Detective Comics 346 OK, the Comixology description of "Batman's Inescapable Doom-Trap!" is great: "Escape artist Carnado steals money to purchase a seemingly inescapable trap from designer Eivol Ekdal. Batman tries to escape from said trap." Ekdal appeared on the TV show twice, and in the comics just the once.
Doom Patrol 19 3 more issues! I haven't seen Tan Eng Huat's name lately, but after doing some more work for DC after Doom Patrol, he soon moved over to Marvel; looks like the last time he worked for them was in 2015.
House of Mystery 198 and House of Secrets 129 A really striking Neal Adams cover on House of Mystery, although the demon in the background looks a bit washed out. (It also has an Archie Goodwin-penned story inside.) There are demons right up close and personal on Luis Dominguez's Secrets cover.
Sun Devils 5 Almost halfway through this 12-issue maxiseries by Dan Jurgens. Looks like it's on a monthly schedule, rather than a weekly one.
Superman 20 And this looks to be on a biweekly schedule. A nice WWII cover by Jack Burnley, but no hint of the Nazi-controlled sea serpents inside!
DC's sale this week focuses on Warren Ellis. Aside from the usual suspects (Plantetary, Transmetropolitan, The Authority), you might want to pick up the DC Comics Presents Jack Cross 100-Page Spectacular for a dollar. As far as I know it's the character's only appearance, and I remember it being a cool story -- very John Wick. It's drawn by Gary Erskine. Also, there's the Legends of the Dark Knight two-parter, Infected (issues 83-84), with John McCrea. I haven't read it, but it could be an overlooked gem... it's definitely something off the beaten path.
Six more books this week... basically the same selection as last week, with one exception.
Detective Comics 347 Another on in the "New Look" Batman. Honestly, this cover by Infantino and Anderson might be the strangest I've ever seen Robin look.
Doom Patrol 20 2 more issues to go. I'm glad the Doom Patrol's increased media presence has made e-publishing this series a priority. I wonder how much Doom Patrol in toto is still left?
House of Mystery 199 and House of Secrets 130 Two "hiding from monsters" covers. The trapper in the cover of Mystery doesn't sense a threat, but those kids on the dock sure do!
Superman 21 So much for the biweekly schedule I assumed -- we get another one this week. And I'm pretty sure this cover was the one chosen to front Paul Levitz's giant DC retrospective book from a few years ago.
No Sun Devils this week, but we get World's Finest 201 We get a Green Lantern/Superman slugfest, refereed by Doctor Fate....but is it REALLY Doctor Fate?? This is from the brief run where Batman wasn't a regular in the book.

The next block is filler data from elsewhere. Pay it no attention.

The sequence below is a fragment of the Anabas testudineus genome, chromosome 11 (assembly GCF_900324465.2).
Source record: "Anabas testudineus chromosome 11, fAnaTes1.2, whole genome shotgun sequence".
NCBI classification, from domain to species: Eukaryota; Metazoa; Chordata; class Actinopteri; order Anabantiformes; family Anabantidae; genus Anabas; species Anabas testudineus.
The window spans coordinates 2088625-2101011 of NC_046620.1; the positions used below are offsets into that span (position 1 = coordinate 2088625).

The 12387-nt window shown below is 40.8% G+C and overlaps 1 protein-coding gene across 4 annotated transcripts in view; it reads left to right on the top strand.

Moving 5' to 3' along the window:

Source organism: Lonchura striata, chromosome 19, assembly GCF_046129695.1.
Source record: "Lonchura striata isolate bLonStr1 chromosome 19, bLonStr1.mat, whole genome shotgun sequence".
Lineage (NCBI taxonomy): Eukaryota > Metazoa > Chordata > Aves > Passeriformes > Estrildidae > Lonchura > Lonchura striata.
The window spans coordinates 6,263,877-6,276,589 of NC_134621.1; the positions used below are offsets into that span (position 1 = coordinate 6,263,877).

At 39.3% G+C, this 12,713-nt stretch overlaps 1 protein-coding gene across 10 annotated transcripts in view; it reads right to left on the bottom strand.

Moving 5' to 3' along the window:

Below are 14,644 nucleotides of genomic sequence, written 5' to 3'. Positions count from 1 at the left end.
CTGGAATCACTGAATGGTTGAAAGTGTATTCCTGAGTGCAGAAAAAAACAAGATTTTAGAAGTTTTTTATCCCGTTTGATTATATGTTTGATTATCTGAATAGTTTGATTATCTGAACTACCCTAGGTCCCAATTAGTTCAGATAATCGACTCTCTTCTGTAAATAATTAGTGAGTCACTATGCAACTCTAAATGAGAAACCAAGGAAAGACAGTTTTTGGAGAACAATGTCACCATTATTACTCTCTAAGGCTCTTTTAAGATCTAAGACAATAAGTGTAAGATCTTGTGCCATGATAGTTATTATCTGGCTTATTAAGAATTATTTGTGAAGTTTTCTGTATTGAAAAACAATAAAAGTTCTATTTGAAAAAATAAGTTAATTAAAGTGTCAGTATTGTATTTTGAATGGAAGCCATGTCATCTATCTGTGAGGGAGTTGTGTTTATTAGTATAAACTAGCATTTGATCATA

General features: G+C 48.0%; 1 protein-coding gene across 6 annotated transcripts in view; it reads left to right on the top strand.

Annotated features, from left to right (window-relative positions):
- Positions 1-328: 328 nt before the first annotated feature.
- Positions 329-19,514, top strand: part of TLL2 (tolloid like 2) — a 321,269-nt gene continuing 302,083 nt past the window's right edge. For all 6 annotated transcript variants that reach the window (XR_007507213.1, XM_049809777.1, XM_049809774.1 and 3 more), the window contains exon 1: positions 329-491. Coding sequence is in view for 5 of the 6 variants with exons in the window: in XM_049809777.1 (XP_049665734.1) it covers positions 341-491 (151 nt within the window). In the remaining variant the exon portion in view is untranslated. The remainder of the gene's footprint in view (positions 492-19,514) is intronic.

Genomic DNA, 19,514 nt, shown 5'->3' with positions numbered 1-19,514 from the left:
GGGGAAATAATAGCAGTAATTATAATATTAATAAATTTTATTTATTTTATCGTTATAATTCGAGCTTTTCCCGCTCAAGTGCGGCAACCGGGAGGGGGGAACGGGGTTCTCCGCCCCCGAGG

Plus, just as Cap highlights all the great Wonder Woman books out this week, we've also got a Comixology sale to celebrate the amazing Amazon! Besides the expected trades, there are a lot of uncollected single issues on sale for a buck each, including Judgement in Infinity, one of my favorite Wonder Woman stories, from Wonder Woman 291-293. And I picked up Wonder Woman 300, a giant-sized issue for just 99 cents. That's a book I never had in print, and it's a steal! I'd love to see the rest of the Thomas/Colan issues of Wonder Woman made available... the collection is really spotty there.
I was reminded of Realworlds: Superman showing up in DC's comixology back issues a few weeks ago. It kind of came from out of the blue, and I wondered if other Realworlds would follow. This week, I got my copy of Superman by Jose Luis Garcia-Lopez Volume 2, and lo and behold, Superman Realworlds is reprinted within. So, while there's a chance other Realworlds books will follow suit, it's equally likely that the Superman volume was just because they had the files handy. (On the other hand, it still might inspire DC to dig out the other three.)
Okay, we've got just two more issues of Doom Patrol left for the Comixology reprints, but after this week, we'll... still have two more issues left of Doom Patrol. Because the DC Comixology listings are an untamed beast, my friends, and just when you think you've got them figured out, they go sprinting right toward a cliff.
Anyway...what DO we have this week?
Detective Comics 348 Another "New Look" Batman issue...unusual for its Joe Kubert cover. I don't recall every seeing a Kubert Batman cover from this era before.
House of Mystery 200 and House of Secrets 131 A gorgeous Kaluta cover on Mystery, as dogs howl at goblins in the moon. A more standard voodoo-doll cover on Secrets, by Luis Dominguez. Mystery also beats Secrets in page count, as it runs 39 pages, standard, as opposed to Secrets' 19 pages.
Superman 22 And it looks like Superman's weekly now, with a fun cover with Superman as a puppeteer. (This is right before he finds a tunnel into John Malkovich's head.)
We also get World's Finest 202 A Superan/Batman teamup, even though Batman isn't the regular guest star right now.
And finally, we have the first issue of Wanted, a reprint series from 1972 that lasted 9 issues. This is the first issue up on Comixology, and it features The Signalman, the Puppet Master, and Clock King. (Sheesh, what is it about puppets this week?) They're fighting Batman, Green Lantern, and Green Arrow, respectively. This is always a fun title to find in a discount box at a con, as it has a lot of fun reprints for a cheaper price.
This week's sale is Birds of Prey and Harley Quinn, celebrating the new movie. I might go back and pick up the short Terry Moore/Amanda Conner run, from before Gail Simone & Ed Benes took over the book. But there are early appearances of Black Mask and Cassandra Cain there, too, as well as some Huntress and Black Canary solo series. And Harley Quinn's Little Black Book, a fun team-up miniseries.
We've got this week's Comixology books... and some changes are afoot!
A slight jump from previous weeks, there's seven books being made available here.
Detective Comics 349 We've got another Joe Kubert cover on a New Look Batman issue... and this looks like the second appearance of Blockbuster! Plus, the Outsider is in this story... I wonder who he could be?
House of Secrets 132 From here on out, it looks like House of Secrets will stand alone. All the issues in House of Mystery Omnibus 1 have been reprinted, but we've still got plenty of issues in House of Secrets volume 2 left (the issues are shorter, so there's more of them). Expect this series to keep rolling until issue 154. This one's got a nice haunter boxing cover by Ernie Chan.
Superman 23 The classic cover where Nazi U-boat officers see Superman swimming toward them in their periscope!
We also finally get another issue of Superman's Pal, Jimmy Olsen -- #8. Good to have you back, Jim!